combo tool at $43.56. This clever Walloon device can be used to scrape
the interior of the gas block, gas vent, piston head and groove. It's
much faster than a Swiss Army knife, but you can't peel mangoes with
it in the Salvadoran bush.
Either of the two FAL-series buttstocks are available for the FNC.
The excellent rigid stock provides a superior firing platform, but
somewhat more popular is the folding stock featured on the so-called
"para" models. Collapsing to the right, the FN para buttstock is the
most stable folding buttstock ever designed. The trade-off is that
a spring-loaded latch on the support block must be moved to the left
while the stock is simultaneously pushed down out of the support block
and then folded up against the receiver. The same process must be
repeated to re-extend the stock and some may find this confusing. Two
light alloy tubes are fitted to a heavier alloy buttplate. The upper tube
is plastic coated for comfort in both arctic and tropical environments.
It's all a bit too short for me.
Eyelets for sling attachment to the para models are provided on top of
the buttplate (an excellent location) and on the left side of the support
block, presumably for use of a sling with the stock folded. At the end of
the web sling is a spring-loaded snap hook for rapid attachment to one
position or the other. On the standard rigid buttstock the sling swivel is
located in the conventional, but less useful, bottom position.
So, what does all this add up to? With the 19.1-inch barrel, all 121
components of the para model weigh 8.4 lbs., without the magazine.
Heavy, by today's standards. Overall length of this version is 38.9 inches
with the stock extended and 29.9 inches folded.
The FNC is a sturdy and reliable performer. I have fired thousands of
rounds through two selective-fire specimens and two semiautomatic-only
"sporters" without a single stoppage whenever FN magazines were used.
Although hefty, its handling characteristics are excellent. Felt recoil is
very low. Its handguards are the best of any assault rifle and significantly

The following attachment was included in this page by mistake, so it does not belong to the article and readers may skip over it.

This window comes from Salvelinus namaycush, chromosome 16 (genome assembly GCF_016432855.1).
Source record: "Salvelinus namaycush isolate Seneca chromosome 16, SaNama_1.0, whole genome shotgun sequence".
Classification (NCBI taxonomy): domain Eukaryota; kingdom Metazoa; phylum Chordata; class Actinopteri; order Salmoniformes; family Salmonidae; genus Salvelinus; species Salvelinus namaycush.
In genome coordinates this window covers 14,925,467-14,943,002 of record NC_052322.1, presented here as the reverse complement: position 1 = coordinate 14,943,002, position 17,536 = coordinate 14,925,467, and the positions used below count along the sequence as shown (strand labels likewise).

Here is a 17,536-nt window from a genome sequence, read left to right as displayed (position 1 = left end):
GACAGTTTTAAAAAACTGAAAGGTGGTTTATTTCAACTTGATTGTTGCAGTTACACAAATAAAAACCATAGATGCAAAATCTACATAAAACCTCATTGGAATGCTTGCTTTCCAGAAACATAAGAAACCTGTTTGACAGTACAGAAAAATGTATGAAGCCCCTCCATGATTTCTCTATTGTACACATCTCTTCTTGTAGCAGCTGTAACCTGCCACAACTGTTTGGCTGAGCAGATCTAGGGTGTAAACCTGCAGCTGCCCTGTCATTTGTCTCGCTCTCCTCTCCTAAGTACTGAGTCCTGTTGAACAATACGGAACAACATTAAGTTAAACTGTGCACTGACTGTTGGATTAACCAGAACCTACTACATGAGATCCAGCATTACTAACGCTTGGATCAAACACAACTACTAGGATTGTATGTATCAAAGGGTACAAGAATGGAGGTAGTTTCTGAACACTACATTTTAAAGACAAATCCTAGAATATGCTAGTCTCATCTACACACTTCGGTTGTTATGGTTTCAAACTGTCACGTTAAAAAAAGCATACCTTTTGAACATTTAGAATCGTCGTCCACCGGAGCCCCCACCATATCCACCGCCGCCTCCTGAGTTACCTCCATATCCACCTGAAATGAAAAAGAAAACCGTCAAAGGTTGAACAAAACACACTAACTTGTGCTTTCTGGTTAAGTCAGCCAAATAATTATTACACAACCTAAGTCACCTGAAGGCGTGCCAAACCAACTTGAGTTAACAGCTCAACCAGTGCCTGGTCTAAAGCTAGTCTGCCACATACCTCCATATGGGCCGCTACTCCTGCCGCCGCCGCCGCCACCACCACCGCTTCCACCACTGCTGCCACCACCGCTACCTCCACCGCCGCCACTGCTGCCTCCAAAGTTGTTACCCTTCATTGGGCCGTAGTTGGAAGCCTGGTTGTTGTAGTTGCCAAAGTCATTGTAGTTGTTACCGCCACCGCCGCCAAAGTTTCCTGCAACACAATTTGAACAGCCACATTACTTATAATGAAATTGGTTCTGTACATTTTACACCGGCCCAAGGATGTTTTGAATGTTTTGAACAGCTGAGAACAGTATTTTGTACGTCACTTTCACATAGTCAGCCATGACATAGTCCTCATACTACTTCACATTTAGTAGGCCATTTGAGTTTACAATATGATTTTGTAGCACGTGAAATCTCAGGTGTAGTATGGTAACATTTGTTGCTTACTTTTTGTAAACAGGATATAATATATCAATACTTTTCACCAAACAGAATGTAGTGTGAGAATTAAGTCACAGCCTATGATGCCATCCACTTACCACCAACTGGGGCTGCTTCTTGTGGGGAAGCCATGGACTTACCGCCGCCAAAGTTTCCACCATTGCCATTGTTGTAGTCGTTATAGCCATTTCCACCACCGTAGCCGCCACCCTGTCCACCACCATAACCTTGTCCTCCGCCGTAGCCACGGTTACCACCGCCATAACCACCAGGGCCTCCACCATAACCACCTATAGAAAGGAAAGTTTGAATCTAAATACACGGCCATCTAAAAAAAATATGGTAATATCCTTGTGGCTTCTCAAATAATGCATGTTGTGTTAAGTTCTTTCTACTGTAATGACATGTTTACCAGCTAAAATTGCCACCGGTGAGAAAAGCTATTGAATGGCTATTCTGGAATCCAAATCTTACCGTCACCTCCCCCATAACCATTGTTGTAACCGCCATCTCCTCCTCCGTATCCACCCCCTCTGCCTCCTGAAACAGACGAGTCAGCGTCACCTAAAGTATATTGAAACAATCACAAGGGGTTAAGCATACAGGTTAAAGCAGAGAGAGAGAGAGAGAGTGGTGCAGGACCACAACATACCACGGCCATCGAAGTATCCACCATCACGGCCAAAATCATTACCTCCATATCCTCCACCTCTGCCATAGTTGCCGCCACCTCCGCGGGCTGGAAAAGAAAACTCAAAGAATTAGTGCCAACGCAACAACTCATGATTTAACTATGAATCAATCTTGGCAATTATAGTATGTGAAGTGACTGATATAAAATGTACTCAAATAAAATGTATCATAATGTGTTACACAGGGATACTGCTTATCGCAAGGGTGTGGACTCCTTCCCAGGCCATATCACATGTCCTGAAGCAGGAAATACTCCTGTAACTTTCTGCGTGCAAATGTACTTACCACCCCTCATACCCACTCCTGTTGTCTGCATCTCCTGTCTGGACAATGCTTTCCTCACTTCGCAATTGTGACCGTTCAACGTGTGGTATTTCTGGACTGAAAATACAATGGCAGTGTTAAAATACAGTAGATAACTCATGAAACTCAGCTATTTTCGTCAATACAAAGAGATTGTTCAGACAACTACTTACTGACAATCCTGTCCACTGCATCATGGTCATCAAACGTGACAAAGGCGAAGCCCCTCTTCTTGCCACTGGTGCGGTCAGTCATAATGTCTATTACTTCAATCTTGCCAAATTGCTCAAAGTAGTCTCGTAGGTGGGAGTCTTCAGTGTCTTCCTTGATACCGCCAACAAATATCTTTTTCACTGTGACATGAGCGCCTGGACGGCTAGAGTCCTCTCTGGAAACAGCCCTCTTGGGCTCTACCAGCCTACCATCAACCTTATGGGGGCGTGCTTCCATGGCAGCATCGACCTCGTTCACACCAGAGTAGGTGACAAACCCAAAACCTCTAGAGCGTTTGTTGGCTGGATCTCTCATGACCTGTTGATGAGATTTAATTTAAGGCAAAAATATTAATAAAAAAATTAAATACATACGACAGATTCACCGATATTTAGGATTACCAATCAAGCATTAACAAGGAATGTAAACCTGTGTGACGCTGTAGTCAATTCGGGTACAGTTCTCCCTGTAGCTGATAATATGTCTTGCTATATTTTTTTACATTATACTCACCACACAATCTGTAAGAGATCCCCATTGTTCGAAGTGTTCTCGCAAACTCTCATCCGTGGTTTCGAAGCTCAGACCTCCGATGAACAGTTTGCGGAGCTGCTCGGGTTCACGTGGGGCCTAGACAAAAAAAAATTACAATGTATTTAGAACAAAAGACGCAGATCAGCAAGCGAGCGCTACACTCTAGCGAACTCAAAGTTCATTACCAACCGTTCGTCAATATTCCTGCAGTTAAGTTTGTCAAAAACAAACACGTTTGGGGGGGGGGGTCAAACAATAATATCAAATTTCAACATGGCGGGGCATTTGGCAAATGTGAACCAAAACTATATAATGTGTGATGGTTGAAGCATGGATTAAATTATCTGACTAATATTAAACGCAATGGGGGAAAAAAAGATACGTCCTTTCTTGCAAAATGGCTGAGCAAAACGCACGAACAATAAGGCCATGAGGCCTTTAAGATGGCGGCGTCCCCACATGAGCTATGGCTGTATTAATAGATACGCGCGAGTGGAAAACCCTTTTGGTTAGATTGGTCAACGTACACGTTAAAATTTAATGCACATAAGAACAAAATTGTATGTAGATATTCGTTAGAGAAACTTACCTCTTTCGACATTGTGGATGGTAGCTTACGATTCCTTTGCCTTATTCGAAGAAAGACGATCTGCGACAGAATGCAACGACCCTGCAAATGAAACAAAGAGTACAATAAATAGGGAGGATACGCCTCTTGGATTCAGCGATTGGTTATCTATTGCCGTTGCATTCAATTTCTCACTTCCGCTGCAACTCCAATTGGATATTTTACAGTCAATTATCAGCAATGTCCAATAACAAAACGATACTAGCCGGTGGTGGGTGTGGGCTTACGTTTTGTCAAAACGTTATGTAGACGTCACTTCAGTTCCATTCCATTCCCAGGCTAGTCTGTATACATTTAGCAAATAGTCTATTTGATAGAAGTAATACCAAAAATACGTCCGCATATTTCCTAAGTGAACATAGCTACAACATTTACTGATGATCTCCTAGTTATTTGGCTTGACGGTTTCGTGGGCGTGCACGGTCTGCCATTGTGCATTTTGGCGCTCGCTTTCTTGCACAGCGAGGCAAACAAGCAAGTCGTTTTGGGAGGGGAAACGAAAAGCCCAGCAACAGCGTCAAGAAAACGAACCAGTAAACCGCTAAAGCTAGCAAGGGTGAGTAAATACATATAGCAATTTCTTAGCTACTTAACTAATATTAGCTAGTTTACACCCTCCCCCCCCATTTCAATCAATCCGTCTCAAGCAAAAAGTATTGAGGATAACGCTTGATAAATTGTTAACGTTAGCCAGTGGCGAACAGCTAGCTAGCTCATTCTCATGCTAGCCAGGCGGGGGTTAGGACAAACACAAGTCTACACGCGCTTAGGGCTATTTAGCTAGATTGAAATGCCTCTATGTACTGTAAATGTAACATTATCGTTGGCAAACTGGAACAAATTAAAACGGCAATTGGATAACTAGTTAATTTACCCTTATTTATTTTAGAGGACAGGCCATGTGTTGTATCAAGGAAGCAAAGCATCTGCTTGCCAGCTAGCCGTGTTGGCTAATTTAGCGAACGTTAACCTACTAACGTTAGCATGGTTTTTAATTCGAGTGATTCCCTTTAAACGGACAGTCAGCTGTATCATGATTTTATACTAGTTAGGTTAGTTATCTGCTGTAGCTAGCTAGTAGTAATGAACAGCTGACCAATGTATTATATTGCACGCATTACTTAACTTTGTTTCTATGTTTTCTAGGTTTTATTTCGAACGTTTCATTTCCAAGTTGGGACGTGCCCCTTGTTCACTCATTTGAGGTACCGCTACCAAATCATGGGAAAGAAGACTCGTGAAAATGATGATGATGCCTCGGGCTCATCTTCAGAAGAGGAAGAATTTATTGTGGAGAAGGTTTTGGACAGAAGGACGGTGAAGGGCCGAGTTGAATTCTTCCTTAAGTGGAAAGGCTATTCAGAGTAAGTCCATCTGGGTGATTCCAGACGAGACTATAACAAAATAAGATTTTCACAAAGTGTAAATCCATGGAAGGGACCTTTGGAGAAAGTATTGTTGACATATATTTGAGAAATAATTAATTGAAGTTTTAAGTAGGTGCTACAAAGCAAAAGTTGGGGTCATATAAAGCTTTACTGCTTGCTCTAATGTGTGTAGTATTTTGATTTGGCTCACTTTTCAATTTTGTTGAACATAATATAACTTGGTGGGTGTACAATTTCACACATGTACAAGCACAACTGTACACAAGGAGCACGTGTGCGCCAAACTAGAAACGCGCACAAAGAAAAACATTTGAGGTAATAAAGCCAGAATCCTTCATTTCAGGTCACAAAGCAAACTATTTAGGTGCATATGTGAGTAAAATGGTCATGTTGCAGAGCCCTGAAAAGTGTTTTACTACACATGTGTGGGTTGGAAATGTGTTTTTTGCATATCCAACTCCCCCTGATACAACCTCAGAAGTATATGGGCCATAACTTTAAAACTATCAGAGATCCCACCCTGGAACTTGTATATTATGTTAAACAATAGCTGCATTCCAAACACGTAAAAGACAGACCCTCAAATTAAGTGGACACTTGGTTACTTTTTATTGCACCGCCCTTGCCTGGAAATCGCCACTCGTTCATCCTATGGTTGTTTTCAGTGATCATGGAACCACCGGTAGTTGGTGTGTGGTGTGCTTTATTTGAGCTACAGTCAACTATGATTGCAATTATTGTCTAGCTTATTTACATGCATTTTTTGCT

contribute to the operator's ability to acquire targets quickly. The ejection
pattern is quite erratic and varies from three feet to the right at 90
degrees to 50 feet at 30 degrees to the right of the muzzle.
FN barrels exhibit outstanding accuracy potential. I recently had three
FN M249 SAW barrels air-gauged and they were very close to match grade.
This attribute is unfortunately muted in the FNC by the extremely heavy
trigger pull. Because of this, I have never fired a group smaller than six
MOA with any of these rifles. Nevertheless, the hit potential remains above
average when the three-shot burst device is employed in snap-shooting
Ease of maintenance has been improved by a considerable margin over
the earlier FN CAL. To disassemble the FNC, first remove the magazine
and clear the weapon. Push the rear retaining pin from the left to the
right as far as it will go. Pivot the upper receiver away from the lower
group. Push out the front retaining pin and separate the upper and lower
receivers. Both of these pins are captive and are held in the lower receiver
body by a snap spring. Pull the retracting handle to the rear, lift up the
dust cover and pull out the handle: The bolt group can then be withdrawn
out the rear of the upper receiver. Press in on the recoil spring's backplate
and rotate it 90 degrees to the right or left. Pull the spring and guide rod
out of the piston extension's hollow. Rotate the bolt body until its cam
clears the carrier's track and remove it. Current firing-pin springs have a
crimped end to prevent their inadvertent loss. Remove the handguards in
the manner previously described. Rotate the gas cylinder to the left until
the thumb piece is past the normal setting and perpendicular with the
upper receiver's baffel block. Push the gas cylinder to the rear and lift
away from the gas block. I suggest no further disassembly be attempted.
The barrel extension is difficult to reach and clean, but no more so than
the M16. After cleaning, lubricate the receiver guide rails, bolt locking lugs,
barrel extension locking recesses and recoil spring with either LSA, white
lithium gtease or PARR All Weather Weapons Lube (A.R.M.S., Dept. SOF,
230 W. Center Street, W. BTidgewater, MA 02379). G-96 in an aerosol
spray will do for the rest. Do not lubricate the piston, interior of the gas
cylinder or gas block. Re-assemble in the reverse order. Make sure the
grenade launching sight is vertical when you re-install the handguards.
Semiautomatic-only versions of the FNC are distributed in the U.S. by
Gun South, Inc. (Dept. SOF, P.O. Box 129, Trussville, AL 35173). The
charging U.S. dollar and sagging U.S. sales have dropped the suggested
retail price of these rifles by $335 over the past three years. The standard
model with rigid buttstock now sells for $729 and the para for $760. This
price puts them in line with the Colt AR15A2, but the gun itself is not as
good as the Colt.
Only Indonesia and Sweden have adopted the FNC. Members of the
Assault-Rifle-of-the-Month Club (like myself) will have to put an FNC
in their racks. But it's not my choice for humping the bush. Too heavy
and not quite up to the usual FN standards of user-oriented excellence.